[SciPy-User] specify lognormal distribution with mu and sigma using scipy.stats

Armando Serrano Lombillo arserlom@gmail....
Wed Jul 21 12:15:28 CDT 2010


Ok, I had misunderstood that mu and sigma where the mean of the lognormally
distributed variable. So, this is what I should have written:

>>> mean = 10.0
>>> variance = 1.0
>>> mean_n = log(mean) - 0.5*log(1 + variance/mean**2)
>>> variance_n = log(variance/mean**2 + 1)
>>> d = lognorm(sqrt(variance_n), scale=exp(mean_n))
>>> d.stats()
(array(10.000000000000002), array(1.0000000000000013))

Thanks, Armando.

On Wed, Jul 21, 2010 at 5:48 PM, Warren Weckesser <
warren.weckesser@enthought.com> wrote:

> Armando Serrano Lombillo wrote:
> > Hello, I'm also having difficulties with lognorm.
> >
> > If mu is the mean and s**2 is the variance then...
> >
> > >>> from scipy.stats import lognorm
> > >>> from math import exp
> > >>> mu = 10
> > >>> s = 1
> > >>> d = lognorm(s, scale=exp(mu))
> > >>> d.stats('m')
> > array(36315.502674246643)
> >
> > shouldn't that be 10?
>
> In terms of mu and sigma, the mean of the lognormal distribution
> is exp(mu + 0.5*sigma**2).  In your example:
>
> In [16]: exp(10.5)
> Out[16]: 36315.502674246636
>
>
> Warren
>
>
>
>
> >
> > On Wed, Oct 14, 2009 at 3:20 PM, <josef.pktd@gmail.com
> > <mailto:josef.pktd@gmail.com>> wrote:
> >
> >     On Wed, Oct 14, 2009 at 4:22 AM, Mark Bakker <markbak@gmail.com
> >     <mailto:markbak@gmail.com>> wrote:
> >     > Hello list,
> >     > I am having trouble creating a lognormal distribution with known
> >     mean mu and
> >     > standard deviation sigma using scipy.stats
> >     > According to the docs, the programmed function is:
> >     > lognorm.pdf(x,s) = 1/(s*x*sqrt(2*pi)) * exp(-1/2*(log(x)/s)**2)
> >     > So s is the standard deviation. But how do I specify the mean? I
> >     found some
> >     > information that when you specify loc and scale, you replace x by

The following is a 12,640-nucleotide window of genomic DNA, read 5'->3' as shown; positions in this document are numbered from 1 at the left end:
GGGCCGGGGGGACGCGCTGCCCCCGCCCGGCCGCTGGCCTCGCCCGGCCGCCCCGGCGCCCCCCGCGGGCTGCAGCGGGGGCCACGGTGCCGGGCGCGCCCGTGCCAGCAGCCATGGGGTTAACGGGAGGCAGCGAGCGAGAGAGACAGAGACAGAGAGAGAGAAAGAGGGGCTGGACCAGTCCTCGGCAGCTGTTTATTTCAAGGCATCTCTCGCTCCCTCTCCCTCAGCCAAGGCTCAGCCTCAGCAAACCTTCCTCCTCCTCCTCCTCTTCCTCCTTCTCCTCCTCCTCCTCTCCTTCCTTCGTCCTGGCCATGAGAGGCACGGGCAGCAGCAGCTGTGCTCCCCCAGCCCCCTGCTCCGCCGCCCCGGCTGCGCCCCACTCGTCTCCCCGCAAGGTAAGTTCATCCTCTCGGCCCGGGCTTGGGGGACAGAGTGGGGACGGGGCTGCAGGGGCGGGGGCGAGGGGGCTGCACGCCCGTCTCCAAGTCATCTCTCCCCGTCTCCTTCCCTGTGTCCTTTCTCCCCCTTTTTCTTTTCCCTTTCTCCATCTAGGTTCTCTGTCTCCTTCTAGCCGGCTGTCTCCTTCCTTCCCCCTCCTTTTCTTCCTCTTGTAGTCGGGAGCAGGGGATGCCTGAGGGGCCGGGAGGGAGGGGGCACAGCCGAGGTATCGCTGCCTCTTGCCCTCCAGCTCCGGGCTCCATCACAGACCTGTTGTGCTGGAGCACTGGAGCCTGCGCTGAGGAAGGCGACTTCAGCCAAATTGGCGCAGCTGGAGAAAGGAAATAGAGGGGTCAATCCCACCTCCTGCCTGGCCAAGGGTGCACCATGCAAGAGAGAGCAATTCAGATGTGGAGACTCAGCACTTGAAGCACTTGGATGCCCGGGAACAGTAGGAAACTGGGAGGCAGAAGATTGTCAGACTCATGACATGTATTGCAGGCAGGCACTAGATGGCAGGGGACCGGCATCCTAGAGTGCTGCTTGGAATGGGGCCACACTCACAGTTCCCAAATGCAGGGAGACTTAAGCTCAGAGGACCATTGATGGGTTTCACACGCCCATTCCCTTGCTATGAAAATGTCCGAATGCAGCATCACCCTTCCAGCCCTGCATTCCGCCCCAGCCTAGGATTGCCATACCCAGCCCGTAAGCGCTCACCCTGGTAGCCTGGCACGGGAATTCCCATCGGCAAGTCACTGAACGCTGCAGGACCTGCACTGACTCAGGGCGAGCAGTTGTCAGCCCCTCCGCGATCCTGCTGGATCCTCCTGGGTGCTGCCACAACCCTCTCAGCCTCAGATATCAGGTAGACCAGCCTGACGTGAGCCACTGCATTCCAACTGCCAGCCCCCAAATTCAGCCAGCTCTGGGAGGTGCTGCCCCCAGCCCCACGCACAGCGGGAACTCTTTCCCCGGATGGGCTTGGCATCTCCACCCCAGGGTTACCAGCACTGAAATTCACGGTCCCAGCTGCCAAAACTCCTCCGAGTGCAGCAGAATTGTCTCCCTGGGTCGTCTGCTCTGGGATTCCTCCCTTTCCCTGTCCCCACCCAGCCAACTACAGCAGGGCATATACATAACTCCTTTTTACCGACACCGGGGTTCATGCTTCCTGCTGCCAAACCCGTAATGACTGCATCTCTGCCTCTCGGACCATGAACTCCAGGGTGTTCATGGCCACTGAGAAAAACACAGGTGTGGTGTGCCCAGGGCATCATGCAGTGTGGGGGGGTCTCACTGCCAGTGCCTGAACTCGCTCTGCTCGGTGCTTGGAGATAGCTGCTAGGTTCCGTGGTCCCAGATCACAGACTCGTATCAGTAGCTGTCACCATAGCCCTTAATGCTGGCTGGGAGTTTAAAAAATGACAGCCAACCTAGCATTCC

> >     > (x-loc)/scale
> >     > But in the lognormal distribution, you want to replace log(x) by
> >     log(x)-loc
> >     > where loc is mu. How do I do that? In addition, would it be a
> >     good idea to
> >     > create some convenience functions that allow you to simply
> >     create lognormal
> >     > (and maybe normal) distributions by specifying the more common
> >     mu and sigma?
> >     > That would surely make things more userfriendly.
> >     > Thanks,
> >     > Mark
> >
> >     I don't think loc of lognorm makes much sense in most application,
> >     since it is just shifting the support, lower boundary is zero+loc.
> The
> >     loc of the underlying normal distribution enters through the scale.
> >
> >     see also
> >
> http://en.wikipedia.org/wiki/Log-normal_distribution#Mean_and_standard_deviation
> >
> >
> >     >>> print stats.lognorm.extradoc
> >
> >
> >     Lognormal distribution
> >
> >     lognorm.pdf(x,s) = 1/(s*x*sqrt(2*pi)) * exp(-1/2*(log(x)/s)**2)
> >     for x > 0, s > 0.
> >
> >     If log x is normally distributed with mean mu and variance sigma**2,
> >     then x is log-normally distributed with shape paramter sigma and
> scale
> >     parameter exp(mu).
> >
> >
> >     roundtrip with mean mu of the underlying normal distribution
> >     (scale=1):
> >
> >     >>> mu=np.arange(5)
> >     >>> np.log(stats.lognorm.stats(1, loc=0,scale=np.exp(mu))[0])-0.5
> >     array([ 0.,  1.,  2.,  3.,  4.])
> >
> >     corresponding means of lognormal distribution
> >
> >     >>> stats.lognorm.stats(1, loc=0,scale=np.exp(mu))[0]
> >     array([  1.64872127,   4.48168907,  12.18249396,  33.11545196,
> >      90.0171313 ])
> >
> >
> >     shifting support:
> >
> >     >>> stats.lognorm.a
> >     0.0
> >     >>> stats.lognorm.ppf([0, 0.5, 1], 1, loc=3,scale=1)
> >     array([  3.,   4.,  Inf])
> >
> >
> >     The only case that I know for lognormal is in regression, so I'm not
> >     sure what you mean by the convenience functions.
> >     (the normal distribution is defined by loc=mean, scale=standard
> >     deviation)
> >
> >     assume the regression equation is
> >     y = x*beta*exp(u)    u distributed normal(0, sigma^2)
> >     this implies
> >     ln y = ln(x*beta) + u   which is just a standard linear regression
> >     equation which can be estimated by ols or mle
> >
> >     exp(u) in this case is lognormal distributed
> >
> >     Josef
> >     _______________________________________________
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> >
> >
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